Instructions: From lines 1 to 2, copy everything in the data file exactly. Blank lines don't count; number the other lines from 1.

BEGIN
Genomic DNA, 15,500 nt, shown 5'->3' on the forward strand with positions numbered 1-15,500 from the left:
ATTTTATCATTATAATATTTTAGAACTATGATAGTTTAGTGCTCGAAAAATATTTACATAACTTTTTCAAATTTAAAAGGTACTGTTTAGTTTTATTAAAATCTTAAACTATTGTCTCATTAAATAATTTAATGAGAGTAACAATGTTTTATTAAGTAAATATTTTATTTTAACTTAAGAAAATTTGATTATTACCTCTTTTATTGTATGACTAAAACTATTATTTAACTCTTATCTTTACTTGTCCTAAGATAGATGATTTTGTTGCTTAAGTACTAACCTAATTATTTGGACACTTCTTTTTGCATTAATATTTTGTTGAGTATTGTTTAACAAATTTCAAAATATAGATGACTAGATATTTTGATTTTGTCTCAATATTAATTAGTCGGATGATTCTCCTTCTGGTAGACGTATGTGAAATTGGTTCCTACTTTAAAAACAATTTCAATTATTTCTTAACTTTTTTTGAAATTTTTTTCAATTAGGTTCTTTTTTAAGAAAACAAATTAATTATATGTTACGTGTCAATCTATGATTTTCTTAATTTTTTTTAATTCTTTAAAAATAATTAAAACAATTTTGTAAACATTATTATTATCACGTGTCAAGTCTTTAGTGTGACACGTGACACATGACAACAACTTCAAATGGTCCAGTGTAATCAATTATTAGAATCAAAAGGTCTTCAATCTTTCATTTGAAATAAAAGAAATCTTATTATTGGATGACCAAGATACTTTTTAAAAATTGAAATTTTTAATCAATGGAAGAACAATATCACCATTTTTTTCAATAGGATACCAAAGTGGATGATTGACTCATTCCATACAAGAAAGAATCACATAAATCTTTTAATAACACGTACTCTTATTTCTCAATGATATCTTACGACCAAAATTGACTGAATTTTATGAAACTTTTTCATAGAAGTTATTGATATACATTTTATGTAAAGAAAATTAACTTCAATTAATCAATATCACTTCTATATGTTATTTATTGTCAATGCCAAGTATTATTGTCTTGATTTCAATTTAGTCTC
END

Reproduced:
Genomic DNA, 15,500 nt, shown 5'->3' on the forward strand with positions numbered 1-15,500 from the left:
ATTTTATCATTATAATATTTTAGAACTATGATAGTTTAGTGCTCGAAAAATATTTACATAACTTTTTCAAATTTAAAAGGTACTGTTTAGTTTTATTAAAATCTTAAACTATTGTCTCATTAAATAATTTAATGAGAGTAACAATGTTTTATTAAGTAAATATTTTATTTTAACTTAAGAAAATTTGATTATTACCTCTTTTATTGTATGACTAAAACTATTATTTAACTCTTATCTTTACTTGTCCTAAGATAGATGATTTTGTTGCTTAAGTACTAACCTAATTATTTGGACACTTCTTTTTGCATTAATATTTTGTTGAGTATTGTTTAACAAATTTCAAAATATAGATGACTAGATATTTTGATTTTGTCTCAATATTAATTAGTCGGATGATTCTCCTTCTGGTAGACGTATGTGAAATTGGTTCCTACTTTAAAAACAATTTCAATTATTTCTTAACTTTTTTTGAAATTTTTTTCAATTAGGTTCTTTTTTAAGAAAACAAATTAATTATATGTTACGTGTCAATCTATGATTTTCTTAATTTTTTTTAATTCTTTAAAAATAATTAAAACAATTTTGTAAACATTATTATTATCACGTGTCAAGTCTTTAGTGTGACACGTGACACATGACAACAACTTCAAATGGTCCAGTGTAATCAATTATTAGAATCAAAAGGTCTTCAATCTTTCATTTGAAATAAAAGAAATCTTATTATTGGATGACCAAGATACTTTTTAAAAATTGAAATTTTTAATCAATGGAAGAACAATATCACCATTTTTTTCAATAGGATACCAAAGTGGATGATTGACTCATTCCATACAAGAAAGAATCACATAAATCTTTTAATAACACGTACTCTTATTTCTCAATGATATCTTACGACCAAAATTGACTGAATTTTATGAAACTTTTTCATAGAAGTTATTGATATACATTTTATGTAAAGAAAATTAACTTCAATTAATCAATATCACTTCTATATGTTATTTATTGTCAATGCCAAGTATTATTGTCTTGATTTCAATTTAGTCTC